Sorority rush (AKA “recruitment”) just ended, and I feel I have endured the worst 10 days of my parenting life. I do not typically make such bold, dramatic statements. This experience has changed me, hopefully temporarily, into a strange and not very fun person to be around. I was in a sorority but did not place extreme importance on my daughter being in a sorority. She wanted to go through a rush, and I expected it to be difficult.
Preparing for sorority rush
My daughter has had experience with anxiety throughout adolescence, but nothing prepared her (or me) for the intensity of rush. Trying to dissect this experience is challenging, and unless you’ve been through rush, this article may not make sense. But if you are going through it with your daughter or have just finished and are experiencing PTSD due to this process, maybe this will resonate. My reactions along the way surprised me, and I confess I am not very proud of some of my thoughts and feelings.
So your daughter wants to rush, and you attempt to help her prepare. You track down women in sororities at her school and are willing to write “recs” (letters of recommendation). You shop with your daughter for clothes and then let her shop more with friends because she wants some outfit options.
Suppose your daughter is enrolling in a big university. In that case, rush will likely start before classes begin, so you load up the car 5-7 days before the majority of the student body and move her into her dorm, rush wardrobe hanging in her closet, shoes lined up neatly. You leave her, go home, read all the articles about dropping off your child at college, and try not to be too sad.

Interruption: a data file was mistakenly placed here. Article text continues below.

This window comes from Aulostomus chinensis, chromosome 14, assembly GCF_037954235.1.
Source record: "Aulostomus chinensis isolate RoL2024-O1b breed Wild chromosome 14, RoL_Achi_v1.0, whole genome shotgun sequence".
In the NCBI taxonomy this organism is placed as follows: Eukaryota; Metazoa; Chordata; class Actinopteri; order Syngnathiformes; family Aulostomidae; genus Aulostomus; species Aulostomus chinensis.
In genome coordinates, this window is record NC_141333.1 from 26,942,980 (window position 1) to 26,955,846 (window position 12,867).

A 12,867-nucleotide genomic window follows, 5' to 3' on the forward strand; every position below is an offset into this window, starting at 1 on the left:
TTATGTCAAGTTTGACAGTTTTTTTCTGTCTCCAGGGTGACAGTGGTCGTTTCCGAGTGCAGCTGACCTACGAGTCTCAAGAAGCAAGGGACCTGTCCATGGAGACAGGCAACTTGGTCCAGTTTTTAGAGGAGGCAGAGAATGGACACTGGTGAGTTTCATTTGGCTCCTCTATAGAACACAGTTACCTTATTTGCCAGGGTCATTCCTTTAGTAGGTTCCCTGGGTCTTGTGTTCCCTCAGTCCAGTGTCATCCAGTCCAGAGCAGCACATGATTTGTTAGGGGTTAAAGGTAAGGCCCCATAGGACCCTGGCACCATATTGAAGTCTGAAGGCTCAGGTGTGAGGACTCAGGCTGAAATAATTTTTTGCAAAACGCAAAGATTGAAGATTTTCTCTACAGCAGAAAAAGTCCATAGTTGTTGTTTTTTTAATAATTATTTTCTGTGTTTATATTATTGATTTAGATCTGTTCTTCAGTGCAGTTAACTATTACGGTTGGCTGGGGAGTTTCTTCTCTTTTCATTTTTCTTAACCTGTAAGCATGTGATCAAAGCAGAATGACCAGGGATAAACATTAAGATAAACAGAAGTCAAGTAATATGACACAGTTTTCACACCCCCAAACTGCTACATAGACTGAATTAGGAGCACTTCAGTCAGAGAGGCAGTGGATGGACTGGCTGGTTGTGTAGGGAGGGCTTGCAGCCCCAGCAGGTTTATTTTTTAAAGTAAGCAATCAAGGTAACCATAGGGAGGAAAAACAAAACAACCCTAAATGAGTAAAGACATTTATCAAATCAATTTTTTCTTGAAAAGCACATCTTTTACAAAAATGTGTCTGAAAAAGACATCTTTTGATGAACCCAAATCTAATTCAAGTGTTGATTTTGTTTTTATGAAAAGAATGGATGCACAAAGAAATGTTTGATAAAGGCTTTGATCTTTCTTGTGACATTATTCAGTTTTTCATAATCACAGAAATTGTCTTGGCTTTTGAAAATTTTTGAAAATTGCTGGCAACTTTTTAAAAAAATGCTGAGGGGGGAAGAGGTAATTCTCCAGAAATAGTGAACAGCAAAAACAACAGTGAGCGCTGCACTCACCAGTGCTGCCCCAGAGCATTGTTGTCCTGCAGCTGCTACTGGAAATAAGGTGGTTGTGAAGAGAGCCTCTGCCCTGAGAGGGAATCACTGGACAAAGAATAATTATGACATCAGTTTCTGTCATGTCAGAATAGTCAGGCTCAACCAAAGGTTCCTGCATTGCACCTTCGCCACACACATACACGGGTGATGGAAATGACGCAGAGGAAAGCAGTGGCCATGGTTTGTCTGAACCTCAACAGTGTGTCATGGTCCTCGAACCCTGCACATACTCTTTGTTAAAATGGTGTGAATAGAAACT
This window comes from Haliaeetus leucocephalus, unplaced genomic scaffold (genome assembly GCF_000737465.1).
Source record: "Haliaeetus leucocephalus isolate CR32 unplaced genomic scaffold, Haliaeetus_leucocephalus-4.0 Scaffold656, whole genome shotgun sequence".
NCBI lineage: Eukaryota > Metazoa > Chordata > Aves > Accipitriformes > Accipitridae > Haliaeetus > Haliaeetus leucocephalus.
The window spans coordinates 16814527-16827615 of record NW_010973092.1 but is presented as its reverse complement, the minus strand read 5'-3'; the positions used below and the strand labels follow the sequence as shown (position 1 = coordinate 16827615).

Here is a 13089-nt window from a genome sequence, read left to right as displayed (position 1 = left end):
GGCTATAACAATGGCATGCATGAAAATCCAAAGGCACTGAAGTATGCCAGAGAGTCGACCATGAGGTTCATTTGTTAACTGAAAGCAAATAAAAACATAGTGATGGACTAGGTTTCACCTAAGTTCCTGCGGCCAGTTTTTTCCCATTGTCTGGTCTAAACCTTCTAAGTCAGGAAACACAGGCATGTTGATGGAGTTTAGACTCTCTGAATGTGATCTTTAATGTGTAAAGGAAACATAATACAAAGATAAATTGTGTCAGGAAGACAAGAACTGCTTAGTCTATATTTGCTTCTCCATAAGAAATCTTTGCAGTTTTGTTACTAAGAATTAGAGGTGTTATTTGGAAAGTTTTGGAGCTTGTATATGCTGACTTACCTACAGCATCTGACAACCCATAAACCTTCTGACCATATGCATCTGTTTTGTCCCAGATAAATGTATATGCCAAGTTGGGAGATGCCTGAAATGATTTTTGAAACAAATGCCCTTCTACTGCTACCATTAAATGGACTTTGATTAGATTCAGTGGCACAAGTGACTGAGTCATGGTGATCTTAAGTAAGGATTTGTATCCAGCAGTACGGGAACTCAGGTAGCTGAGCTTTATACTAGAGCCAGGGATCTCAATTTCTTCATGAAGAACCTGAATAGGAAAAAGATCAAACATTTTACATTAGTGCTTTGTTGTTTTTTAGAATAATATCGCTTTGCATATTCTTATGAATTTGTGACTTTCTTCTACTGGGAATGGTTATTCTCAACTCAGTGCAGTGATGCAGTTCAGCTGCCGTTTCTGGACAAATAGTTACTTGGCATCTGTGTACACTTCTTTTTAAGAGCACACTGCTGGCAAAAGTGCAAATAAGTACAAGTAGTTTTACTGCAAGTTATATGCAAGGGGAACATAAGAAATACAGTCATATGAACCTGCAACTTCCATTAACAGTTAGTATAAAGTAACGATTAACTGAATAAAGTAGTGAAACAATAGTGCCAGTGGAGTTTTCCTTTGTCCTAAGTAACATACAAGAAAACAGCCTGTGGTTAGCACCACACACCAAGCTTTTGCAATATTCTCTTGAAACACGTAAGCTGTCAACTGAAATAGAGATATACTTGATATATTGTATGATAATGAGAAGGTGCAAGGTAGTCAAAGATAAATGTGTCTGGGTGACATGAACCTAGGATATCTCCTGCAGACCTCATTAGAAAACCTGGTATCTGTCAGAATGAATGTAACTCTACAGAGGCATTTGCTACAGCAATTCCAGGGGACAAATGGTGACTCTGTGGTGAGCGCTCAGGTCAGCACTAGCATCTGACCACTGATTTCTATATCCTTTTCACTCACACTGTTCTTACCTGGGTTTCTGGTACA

The cuts begin
Rush begins the very next day. You feel anxious because you’ve done this yourself (or maybe not!), but you feel hopeful, excited, and proud of your daughter for being brave enough to go through this process. If she is introverted, she should be highly commended for putting herself out there. Whatever happens, she’ll meet amazing people. She is confident and social, this will be just fine.
Your daughter completes Round 1, and it sounds like a frantic marathon of going from house to house with a group of other girls, having all sorts of quick conversations, like 8 hours of speed dating.
Then Round 2 comes, where the hopeful girls all show up, dressed and ready to receive their schedules, including only those sororities that invited them back. This may be the morning you get the first phone call or text that leaves you reeling.
How could anyone have cut my daughter already? This early? Well, there are still some options on her schedule. You get on Facebook, which you were not going to do, and find other moms looking for answers. Some moms share some pretty painful information, which you appreciate, but you do not share any disappointments publicly because your daughter would kill you if you did. This is her journey.
You do not judge the moms who share because they are looking for support, and you want to unload also. You don’t, but you read responses. Some experienced moms will offer words of encouragement. “Trust the process,” they say. You find this comforting because rules and logistical feats must be followed to “process” 1500 girls through 16 sorority houses.
The rounds continue, each one bringing more cuts. And at some point during rush, “trust the process” becomes your least favorite phrase in English. Your daughter is cut from houses where she had great conversations, and when she calls you crying, you will no longer trust the process. This process has led to that voice in her head “you are not likable enough, you are not cool enough, you are not outgoing enough. YOU. ARE. NOT. ENOUGH.”
Your daughter is not a product on an assembly line, “processed” and plucked off because of a defect. She is still your beautiful, brave, smart, social or introvert, laid-back or peppy, passionate or carefree, athletic or otherwise talented, amazing daughter. So you will say, “SCREW THE PROCESS!!!!”
Ahhh, but you cannot because the show must go on, there are rules to follow, and your brave daughter wants to continue the, uh, process.